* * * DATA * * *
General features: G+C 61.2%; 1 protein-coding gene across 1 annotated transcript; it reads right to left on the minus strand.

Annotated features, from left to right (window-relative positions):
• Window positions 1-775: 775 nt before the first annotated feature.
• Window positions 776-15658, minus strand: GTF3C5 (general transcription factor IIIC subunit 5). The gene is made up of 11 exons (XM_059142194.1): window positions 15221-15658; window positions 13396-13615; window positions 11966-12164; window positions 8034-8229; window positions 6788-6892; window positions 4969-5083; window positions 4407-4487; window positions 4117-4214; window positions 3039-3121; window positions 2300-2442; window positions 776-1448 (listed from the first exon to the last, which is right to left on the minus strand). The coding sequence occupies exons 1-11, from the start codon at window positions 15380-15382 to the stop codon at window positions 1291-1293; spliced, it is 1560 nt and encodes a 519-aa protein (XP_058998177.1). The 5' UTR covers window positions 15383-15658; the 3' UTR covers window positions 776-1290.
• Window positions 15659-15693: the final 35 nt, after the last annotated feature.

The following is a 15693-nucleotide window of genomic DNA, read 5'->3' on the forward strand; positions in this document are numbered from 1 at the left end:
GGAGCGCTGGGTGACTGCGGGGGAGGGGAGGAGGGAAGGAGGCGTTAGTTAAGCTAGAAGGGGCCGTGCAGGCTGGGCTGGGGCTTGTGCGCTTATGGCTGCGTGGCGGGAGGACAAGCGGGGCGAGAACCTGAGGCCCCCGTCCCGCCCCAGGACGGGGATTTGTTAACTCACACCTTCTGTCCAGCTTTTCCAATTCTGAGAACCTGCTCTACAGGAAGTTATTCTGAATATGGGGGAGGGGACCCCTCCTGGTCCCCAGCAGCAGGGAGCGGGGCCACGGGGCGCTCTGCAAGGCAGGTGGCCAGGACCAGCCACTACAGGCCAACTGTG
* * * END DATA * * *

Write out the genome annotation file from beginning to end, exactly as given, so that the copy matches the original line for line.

General features: G+C 61.2%; 1 protein-coding gene across 1 annotated transcript; it reads right to left on the minus strand.

Annotated features, from left to right (window-relative positions):
• Window positions 1-775: 775 nt before the first annotated feature.
• Window positions 776-15658, minus strand: GTF3C5 (general transcription factor IIIC subunit 5). The gene is made up of 11 exons (XM_059142194.1): window positions 15221-15658; window positions 13396-13615; window positions 11966-12164; window positions 8034-8229; window positions 6788-6892; window positions 4969-5083; window positions 4407-4487; window positions 4117-4214; window positions 3039-3121; window positions 2300-2442; window positions 776-1448 (listed from the first exon to the last, which is right to left on the minus strand). The coding sequence occupies exons 1-11, from the start codon at window positions 15380-15382 to the stop codon at window positions 1291-1293; spliced, it is 1560 nt and encodes a 519-aa protein (XP_058998177.1). The 5' UTR covers window positions 15383-15658; the 3' UTR covers window positions 776-1290.
• Window positions 15659-15693: the final 35 nt, after the last annotated feature.

The following is a 15693-nucleotide window of genomic DNA, read 5'->3' on the forward strand; positions in this document are numbered from 1 at the left end:
GGAGCGCTGGGTGACTGCGGGGGAGGGGAGGAGGGAAGGAGGCGTTAGTTAAGCTAGAAGGGGCCGTGCAGGCTGGGCTGGGGCTTGTGCGCTTATGGCTGCGTGGCGGGAGGACAAGCGGGGCGAGAACCTGAGGCCCCCGTCCCGCCCCAGGACGGGGATTTGTTAACTCACACCTTCTGTCCAGCTTTTCCAATTCTGAGAACCTGCTCTACAGGAAGTTATTCTGAATATGGGGGAGGGGACCCCTCCTGGTCCCCAGCAGCAGGGAGCGGGGCCACGGGGCGCTCTGCAAGGCAGGTGGCCAGGACCAGCCACTACAGGCCAACTGTG